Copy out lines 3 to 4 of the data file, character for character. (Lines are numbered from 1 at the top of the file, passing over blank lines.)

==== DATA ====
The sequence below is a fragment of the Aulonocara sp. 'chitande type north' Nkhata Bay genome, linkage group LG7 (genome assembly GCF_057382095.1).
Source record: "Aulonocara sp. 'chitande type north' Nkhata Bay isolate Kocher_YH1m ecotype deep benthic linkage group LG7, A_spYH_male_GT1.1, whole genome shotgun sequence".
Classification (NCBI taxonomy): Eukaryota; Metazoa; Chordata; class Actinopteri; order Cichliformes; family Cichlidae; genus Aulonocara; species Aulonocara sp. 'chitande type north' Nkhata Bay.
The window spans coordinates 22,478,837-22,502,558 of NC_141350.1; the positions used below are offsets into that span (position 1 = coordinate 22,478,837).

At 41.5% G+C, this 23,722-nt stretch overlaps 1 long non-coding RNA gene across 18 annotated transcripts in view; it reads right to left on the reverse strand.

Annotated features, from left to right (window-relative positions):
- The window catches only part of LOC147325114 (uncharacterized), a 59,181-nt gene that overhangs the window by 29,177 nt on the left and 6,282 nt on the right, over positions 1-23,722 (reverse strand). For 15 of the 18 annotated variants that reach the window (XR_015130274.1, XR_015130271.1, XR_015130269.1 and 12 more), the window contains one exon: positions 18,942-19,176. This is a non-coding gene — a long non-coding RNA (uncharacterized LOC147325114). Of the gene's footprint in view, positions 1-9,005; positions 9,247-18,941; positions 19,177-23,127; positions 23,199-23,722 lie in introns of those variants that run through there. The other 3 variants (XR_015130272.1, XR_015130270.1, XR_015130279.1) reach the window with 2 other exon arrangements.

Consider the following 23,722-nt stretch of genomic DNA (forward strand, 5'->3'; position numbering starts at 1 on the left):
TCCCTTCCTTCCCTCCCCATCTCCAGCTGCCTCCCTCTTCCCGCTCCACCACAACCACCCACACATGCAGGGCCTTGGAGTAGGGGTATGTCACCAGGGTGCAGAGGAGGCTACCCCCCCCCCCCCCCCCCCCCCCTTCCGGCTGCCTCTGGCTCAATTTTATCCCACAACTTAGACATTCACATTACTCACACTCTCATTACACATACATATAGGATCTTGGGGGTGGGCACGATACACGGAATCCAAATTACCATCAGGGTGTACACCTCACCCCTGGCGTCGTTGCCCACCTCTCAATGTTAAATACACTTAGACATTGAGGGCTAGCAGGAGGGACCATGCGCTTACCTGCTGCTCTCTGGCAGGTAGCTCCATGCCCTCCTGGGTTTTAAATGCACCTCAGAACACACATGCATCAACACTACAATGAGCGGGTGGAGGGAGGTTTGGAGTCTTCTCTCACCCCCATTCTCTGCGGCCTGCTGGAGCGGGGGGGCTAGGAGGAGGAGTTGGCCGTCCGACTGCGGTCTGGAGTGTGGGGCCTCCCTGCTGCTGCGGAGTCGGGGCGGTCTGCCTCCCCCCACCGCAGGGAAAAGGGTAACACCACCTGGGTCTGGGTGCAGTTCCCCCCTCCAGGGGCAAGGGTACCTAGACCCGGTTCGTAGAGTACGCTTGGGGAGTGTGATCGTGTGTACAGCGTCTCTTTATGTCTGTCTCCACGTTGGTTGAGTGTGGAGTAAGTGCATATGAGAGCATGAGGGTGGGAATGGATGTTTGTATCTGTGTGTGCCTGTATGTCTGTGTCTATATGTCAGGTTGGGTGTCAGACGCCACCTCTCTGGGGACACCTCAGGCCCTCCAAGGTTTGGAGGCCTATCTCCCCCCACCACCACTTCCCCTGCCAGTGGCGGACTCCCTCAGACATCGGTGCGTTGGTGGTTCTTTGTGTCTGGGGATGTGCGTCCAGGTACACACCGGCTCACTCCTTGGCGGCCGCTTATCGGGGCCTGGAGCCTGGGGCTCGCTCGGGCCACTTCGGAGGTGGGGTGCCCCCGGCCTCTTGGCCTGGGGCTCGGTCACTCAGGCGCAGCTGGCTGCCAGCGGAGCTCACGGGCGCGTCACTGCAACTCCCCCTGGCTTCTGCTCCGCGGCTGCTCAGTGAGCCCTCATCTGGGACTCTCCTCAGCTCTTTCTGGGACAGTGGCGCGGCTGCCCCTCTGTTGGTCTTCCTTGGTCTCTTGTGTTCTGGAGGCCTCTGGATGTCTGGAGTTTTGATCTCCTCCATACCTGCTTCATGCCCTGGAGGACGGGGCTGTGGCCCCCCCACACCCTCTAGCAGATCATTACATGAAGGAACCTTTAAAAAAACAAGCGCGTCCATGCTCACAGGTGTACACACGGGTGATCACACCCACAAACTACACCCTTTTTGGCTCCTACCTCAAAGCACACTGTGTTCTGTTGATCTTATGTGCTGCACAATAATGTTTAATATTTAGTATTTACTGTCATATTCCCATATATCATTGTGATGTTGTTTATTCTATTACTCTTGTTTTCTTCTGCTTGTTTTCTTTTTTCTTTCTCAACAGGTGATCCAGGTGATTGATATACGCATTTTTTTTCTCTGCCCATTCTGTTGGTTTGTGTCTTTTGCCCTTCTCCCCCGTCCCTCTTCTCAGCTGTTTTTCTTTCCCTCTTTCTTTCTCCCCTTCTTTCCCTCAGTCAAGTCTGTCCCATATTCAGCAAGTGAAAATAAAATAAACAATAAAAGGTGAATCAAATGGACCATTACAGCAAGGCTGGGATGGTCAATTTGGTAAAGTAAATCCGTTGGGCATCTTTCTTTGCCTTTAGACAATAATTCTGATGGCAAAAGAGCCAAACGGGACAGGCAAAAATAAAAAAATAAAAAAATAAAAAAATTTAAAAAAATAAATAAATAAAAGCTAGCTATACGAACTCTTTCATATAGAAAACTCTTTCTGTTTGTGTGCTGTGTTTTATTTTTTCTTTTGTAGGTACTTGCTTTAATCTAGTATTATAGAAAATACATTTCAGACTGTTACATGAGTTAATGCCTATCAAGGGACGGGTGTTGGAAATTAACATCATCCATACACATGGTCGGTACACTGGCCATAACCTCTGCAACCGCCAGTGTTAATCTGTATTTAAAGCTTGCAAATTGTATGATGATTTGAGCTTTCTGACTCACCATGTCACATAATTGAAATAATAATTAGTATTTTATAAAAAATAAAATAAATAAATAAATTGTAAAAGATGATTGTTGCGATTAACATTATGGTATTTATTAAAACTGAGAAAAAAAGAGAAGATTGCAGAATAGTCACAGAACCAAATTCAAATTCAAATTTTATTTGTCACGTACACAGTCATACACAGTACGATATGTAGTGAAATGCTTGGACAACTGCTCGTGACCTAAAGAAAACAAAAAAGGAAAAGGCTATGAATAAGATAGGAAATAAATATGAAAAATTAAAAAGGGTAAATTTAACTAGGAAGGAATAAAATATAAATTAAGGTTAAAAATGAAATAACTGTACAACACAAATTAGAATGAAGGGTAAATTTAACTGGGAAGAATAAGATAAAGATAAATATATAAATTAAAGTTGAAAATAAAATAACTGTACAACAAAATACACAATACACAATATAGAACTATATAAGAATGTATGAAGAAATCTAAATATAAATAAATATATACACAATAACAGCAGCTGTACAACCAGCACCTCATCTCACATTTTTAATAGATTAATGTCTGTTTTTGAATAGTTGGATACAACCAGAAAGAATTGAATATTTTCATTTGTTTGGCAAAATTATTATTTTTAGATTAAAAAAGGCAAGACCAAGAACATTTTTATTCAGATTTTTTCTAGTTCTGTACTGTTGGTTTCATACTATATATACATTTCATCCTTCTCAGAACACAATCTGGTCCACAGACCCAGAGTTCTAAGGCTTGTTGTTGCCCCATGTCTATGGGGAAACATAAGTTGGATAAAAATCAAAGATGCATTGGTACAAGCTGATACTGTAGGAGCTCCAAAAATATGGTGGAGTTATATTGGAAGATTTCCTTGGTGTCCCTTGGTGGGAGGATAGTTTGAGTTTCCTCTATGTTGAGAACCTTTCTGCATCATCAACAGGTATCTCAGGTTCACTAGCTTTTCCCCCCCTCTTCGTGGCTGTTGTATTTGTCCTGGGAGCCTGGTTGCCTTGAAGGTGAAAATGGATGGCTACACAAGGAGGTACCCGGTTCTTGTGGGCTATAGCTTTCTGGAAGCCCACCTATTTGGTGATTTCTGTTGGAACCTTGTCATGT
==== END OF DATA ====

Classification (NCBI taxonomy): Eukaryota; Metazoa; Chordata; class Actinopteri; order Cichliformes; family Cichlidae; genus Aulonocara; species Aulonocara sp. 'chitande type north' Nkhata Bay.
The window spans coordinates 22,478,837-22,502,558 of NC_141350.1; the positions used below are offsets into that span (position 1 = coordinate 22,478,837).